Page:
Minerva was the goddess of wisdom and strategic warfare and the sponsor of arts, trade, and strategy.

Symbols: Owl, olive tree
Parents: Jupiter and Metis
Greek equivalent: Athena

A bronze head of Sulis-Minerva found in the ruins of the Roman baths in Bath. (c) Stan Zurek

Following the Greek myths around Athena, she was born of Metis, who had been swallowed by Jupiter, and burst from her father’s head, fully armed and clad in armour. Jupiter forcibly impregnated the Titan Metis, which resulted in her attempting to change shape to escape him. Jupiter then recalled the prophecy that his own child would overthrow him as he had Saturn, and in turn, Saturn had Caelus.

Raised-relief image of Minerva on a Roman gilt silver bowl, 1st c. BC.

Fearing that their child would be male, and would grow stronger than he was and rule the Heavens in his place, Jupiter swallowed Metis whole after tricking her into turning herself into a fly. The Titan gave birth to Minerva and forged weapons and armour for her child while within Jupiter‘s body. In some versions of the story, Metis continued to live inside of Jupiter‘s mind as the source of his wisdom. The constant pounding and ringing left Jupiter with agonizing pain. To relieve the pain, Vulcan used a hammer to split Jupiter‘s head and, from the cleft, Minerva emerged, whole, adult and in full battle armour.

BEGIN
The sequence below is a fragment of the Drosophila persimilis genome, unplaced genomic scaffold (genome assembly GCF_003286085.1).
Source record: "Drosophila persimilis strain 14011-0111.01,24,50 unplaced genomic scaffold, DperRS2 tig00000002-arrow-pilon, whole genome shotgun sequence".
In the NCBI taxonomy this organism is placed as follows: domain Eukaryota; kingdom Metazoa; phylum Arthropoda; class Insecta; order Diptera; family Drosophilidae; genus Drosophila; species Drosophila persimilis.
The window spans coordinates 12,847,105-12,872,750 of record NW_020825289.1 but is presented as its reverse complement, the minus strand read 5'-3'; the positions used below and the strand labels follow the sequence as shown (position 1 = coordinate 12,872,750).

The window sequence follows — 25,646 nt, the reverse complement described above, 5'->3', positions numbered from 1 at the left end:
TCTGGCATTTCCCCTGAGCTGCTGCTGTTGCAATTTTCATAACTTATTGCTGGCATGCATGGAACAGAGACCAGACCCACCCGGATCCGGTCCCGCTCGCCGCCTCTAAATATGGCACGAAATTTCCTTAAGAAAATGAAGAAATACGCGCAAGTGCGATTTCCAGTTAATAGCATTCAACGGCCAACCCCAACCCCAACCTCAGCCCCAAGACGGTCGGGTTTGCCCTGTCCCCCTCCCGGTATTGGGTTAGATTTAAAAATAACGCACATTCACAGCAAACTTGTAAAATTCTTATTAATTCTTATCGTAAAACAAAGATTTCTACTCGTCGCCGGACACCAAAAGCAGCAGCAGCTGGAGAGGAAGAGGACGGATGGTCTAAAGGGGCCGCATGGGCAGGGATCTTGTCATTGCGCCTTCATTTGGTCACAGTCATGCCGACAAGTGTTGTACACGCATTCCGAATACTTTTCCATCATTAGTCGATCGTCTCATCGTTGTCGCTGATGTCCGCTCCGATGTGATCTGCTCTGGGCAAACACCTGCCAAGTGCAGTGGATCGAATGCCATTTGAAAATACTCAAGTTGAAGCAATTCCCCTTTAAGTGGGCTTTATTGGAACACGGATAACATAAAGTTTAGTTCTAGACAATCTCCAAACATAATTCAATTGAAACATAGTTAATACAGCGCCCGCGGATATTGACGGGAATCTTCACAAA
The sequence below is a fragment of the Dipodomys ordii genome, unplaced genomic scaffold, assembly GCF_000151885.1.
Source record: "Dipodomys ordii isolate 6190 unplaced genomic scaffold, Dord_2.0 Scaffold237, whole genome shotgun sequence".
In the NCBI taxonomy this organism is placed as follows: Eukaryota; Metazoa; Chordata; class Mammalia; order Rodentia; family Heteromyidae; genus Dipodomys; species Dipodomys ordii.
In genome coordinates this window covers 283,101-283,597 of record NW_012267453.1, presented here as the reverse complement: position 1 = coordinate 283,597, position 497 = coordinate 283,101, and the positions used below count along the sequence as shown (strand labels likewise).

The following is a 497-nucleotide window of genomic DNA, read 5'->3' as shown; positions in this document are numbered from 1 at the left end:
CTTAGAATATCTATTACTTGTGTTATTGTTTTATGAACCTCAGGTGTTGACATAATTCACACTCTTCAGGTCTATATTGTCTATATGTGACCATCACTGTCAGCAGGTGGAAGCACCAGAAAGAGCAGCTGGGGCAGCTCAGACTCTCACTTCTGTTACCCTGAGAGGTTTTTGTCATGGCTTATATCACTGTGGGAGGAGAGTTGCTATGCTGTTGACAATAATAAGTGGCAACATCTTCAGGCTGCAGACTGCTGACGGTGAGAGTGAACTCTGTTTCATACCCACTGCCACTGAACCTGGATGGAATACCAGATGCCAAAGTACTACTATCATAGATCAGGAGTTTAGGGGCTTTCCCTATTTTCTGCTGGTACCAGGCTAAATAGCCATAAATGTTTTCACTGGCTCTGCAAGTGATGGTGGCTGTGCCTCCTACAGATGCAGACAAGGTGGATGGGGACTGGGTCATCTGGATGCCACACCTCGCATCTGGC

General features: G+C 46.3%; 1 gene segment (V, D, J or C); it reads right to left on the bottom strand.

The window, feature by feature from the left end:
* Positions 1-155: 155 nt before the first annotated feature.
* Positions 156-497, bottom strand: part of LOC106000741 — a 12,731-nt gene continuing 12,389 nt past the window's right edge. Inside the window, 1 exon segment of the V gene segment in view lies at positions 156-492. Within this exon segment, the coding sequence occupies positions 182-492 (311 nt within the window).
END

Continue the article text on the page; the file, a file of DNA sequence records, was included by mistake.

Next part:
File:Domitian Denarius Minerva RIC 167 1.xcf
Silver denarius of Domitian, 90 AD, OBVERSE: IMP CAES DOMIT AVG GERM P M TR P VIIII, laureate head right; REVERSE: IMP XXI COS XV CENS P P P, Minerva standing left, holding spear and thunderbolt, shield resting against back of leg. (c) Ancientcointraders.com

She was the virgin goddess of music, poetry, medicine, wisdom, commerce, weaving and the crafts. She is often depicted with her sacred creature, an owl, which symbolised her association with wisdom and knowledge.

Statue of Minerva. Louvre.
Statue of Goddess Minerva | Greek and roman mythology, Roman sculpture,  Goddess art
Statue of Minerva. (c) Andrew Rayner
Minerva - Ancient History Encyclopedia
Statue of Minerva, 2nd c. AD. Capitoline Museum. (c) Mark Cartwright

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